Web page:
As I close the heavy wooden door to the janitor’s closet, panic starts to set in. It’s pitch black and I’m completely alone — or so I hope. I push my back against the door. My heart races, adrenaline is coursing through my veins.
It’s after midnight and I’m in isolation on the second floor of the Maritime Museum of B.C. in Bastion Square. It’s reportedly one of, if not the most, haunted buildings in Victoria. I’m with about 70 aspiring ghost hunters who’ve locked themselves in the museum late Saturday night — not to take a look at the exhibits, but to see, or feel what’s not on display.
The spirits that reportedly haunt the historic building have been around since it was first built as the Supreme Court of B.C. in 1889 by H.O. Tiedemann, and later renovated by Francis Rattenbury.
Before the courthouse, the land housed a police station and barracks in the mid-19th Century. Many public hangings took place there. In fact, the gallows was in the same spot that is now the museum’s ship-building display room. The bodies of at least a dozen people were buried in the courtyard, nine of which were later exhumed and re-buried at Ross Bay Cemetery. The other three have never been found, or so the legend goes.
My hands tremble as I reach for a flashlight. The dim beam illuminates the back wall of the closet. I grab my video camera and switch on its nightvision setting. The long narrow room comes into focus. There is a bathroom stall with no door, a pile of old halogen light bulbs and some scrap pieces of wood. Shelving covers the left wall, while an old fan, a vacuum and a urinal line the other.
“Hello?” I say hesitantly as I pan from side to side with the camera. “If there are any spirits here who want to communicate with me, can you please make a sound?”
I wait for a response. For once, I’m not sure this is a question I want answered.
And then I hear the sound of fabric rubbing together, like a person’s pant legs scraping as they walk. “If that was you, can you do it again?” I ask. Nothing but silence.
The sense of panic strengthens as tension grows in my chest. It’s getting harder to breathe.
I ask again, “If there’s someone here, can you move something? Or touch me?”
With my back still up against the door, I sense something over my right shoulder. I feel what could be fingers wrapping around my shoulder. I don’t know if it’s a ghost or my imagination. I immediately turn around and sit on the chair in the middle of the floor, facing the door. I fumble around for my camera to take a few photos, and with each click of the shutter, the flash lights up the room. There’s nothing there. At least, nothing I can see, but I feel an overwhelming female presence.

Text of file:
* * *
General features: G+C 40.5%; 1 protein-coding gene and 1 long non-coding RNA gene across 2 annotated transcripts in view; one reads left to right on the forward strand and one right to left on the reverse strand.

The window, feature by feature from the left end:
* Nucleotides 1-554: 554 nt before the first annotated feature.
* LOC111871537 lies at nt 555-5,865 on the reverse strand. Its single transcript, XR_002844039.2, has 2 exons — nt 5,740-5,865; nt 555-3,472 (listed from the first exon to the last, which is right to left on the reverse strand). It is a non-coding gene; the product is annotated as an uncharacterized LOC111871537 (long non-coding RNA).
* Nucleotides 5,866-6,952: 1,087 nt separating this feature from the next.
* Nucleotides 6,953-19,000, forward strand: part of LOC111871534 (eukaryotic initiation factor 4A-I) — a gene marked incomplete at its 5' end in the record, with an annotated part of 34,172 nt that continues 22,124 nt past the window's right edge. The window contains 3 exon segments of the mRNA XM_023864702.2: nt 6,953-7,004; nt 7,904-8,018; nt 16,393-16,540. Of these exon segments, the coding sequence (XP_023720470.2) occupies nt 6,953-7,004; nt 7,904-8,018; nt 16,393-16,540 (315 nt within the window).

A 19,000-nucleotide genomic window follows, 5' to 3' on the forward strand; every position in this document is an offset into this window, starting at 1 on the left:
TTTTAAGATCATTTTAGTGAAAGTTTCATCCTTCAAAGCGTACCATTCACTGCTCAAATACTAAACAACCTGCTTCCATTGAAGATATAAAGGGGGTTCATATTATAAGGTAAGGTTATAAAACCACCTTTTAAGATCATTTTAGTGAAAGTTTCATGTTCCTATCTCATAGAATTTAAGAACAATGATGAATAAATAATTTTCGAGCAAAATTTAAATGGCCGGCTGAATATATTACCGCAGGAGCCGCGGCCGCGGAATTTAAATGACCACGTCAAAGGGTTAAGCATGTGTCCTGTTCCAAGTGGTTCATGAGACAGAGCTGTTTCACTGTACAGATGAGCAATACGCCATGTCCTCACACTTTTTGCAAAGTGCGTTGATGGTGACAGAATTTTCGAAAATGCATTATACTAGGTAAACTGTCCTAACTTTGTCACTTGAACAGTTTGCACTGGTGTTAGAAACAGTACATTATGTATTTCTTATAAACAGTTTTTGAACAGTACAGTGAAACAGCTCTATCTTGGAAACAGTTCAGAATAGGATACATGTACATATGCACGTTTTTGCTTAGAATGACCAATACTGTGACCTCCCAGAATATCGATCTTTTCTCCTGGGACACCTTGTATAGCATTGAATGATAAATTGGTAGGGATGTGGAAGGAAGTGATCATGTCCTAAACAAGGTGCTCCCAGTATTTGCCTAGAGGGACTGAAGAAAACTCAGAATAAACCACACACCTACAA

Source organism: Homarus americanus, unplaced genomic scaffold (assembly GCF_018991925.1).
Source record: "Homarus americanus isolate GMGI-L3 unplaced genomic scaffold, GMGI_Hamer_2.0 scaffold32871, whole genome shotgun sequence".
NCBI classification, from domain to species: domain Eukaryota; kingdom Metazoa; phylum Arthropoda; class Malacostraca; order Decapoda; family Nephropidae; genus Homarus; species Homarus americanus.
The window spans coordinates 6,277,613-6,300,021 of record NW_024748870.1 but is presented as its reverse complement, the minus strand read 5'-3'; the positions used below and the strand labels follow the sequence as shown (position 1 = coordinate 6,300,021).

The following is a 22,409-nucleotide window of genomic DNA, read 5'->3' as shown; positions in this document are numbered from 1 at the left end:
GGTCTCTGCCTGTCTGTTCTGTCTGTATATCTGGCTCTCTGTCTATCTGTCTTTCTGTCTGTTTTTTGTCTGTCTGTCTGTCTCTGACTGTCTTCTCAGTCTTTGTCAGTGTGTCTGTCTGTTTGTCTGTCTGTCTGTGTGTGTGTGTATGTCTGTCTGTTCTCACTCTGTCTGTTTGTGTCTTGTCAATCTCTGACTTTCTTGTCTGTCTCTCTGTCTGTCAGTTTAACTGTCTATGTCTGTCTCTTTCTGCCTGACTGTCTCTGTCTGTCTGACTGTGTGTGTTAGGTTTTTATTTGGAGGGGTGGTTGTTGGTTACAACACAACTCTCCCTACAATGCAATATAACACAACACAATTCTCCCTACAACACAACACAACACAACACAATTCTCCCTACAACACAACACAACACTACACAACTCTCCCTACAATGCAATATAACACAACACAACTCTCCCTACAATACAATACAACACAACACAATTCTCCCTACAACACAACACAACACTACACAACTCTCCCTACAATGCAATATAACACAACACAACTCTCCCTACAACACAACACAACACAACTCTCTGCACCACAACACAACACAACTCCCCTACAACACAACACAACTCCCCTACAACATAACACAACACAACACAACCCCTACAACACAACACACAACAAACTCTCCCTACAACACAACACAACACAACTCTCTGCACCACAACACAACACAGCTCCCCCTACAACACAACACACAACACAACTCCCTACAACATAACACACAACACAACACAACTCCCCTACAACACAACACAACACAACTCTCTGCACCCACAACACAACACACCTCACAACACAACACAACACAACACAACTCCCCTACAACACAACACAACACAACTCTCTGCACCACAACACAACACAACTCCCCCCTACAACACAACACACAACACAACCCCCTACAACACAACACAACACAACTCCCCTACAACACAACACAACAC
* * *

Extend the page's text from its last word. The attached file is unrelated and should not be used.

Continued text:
My imagination goes crazy thinking about who she could be . . . my skepticism begins to fade and I wonder if I could believe in ghosts.
I decide this isn’t a place I want to spend another minute, but it would be at least another five before my 15 minutes in isolation would end. I focus on my breathing and try to remain calm. Finally, a knock on the door.
I’m relieved to rejoin the group in the engine room. They have just finished a seance and are about to start a glass-moving session. There’s an open seat, so I sit down and place my right index finger on the glass alongside four others. We take turns asking if any spirits would like to communicate with us.
After establishing where the glass should move for both ‘yes’ and ‘no’ answers, we ask the spirits to use our energy to move the glass. It begins to move. I feel my heart’s beat pulsing in my fingertip. The vibrations move up my arm and into my body. My heart starts to race again. My cheeks turn red and my temperature rises. Beads of sweat form on my upper lip.
“Is there anyone here who would like to communicate with us?” asks the person sitting next to me. The glass moves to yes. “Are you a sailor?” The glass moves to no.
We continue asking questions, but no conclusive answers are given. We close down the session and thank the spirits for their time.
We are gathered here with clairvoyant medium Dawn Kirkham for her third ghost hunting adventure at the Maritime Museum. Kirkham moved to Victoria two years ago from Liverpool, U.K., where these types of events are quite popular. When she arrived in Victoria and noticed there wasn’t anything like this going on, she decided to give it a go.
“I put my ear to the ground and looked for places that had a lot of spirit activity,” she says.
It wasn’t long before she heard about the museum and the characters who were associated with its history, including the famous “Hanging Judge,” Chief Justice Matthew Baille Begbie.
“The energy is just mega there,” she says.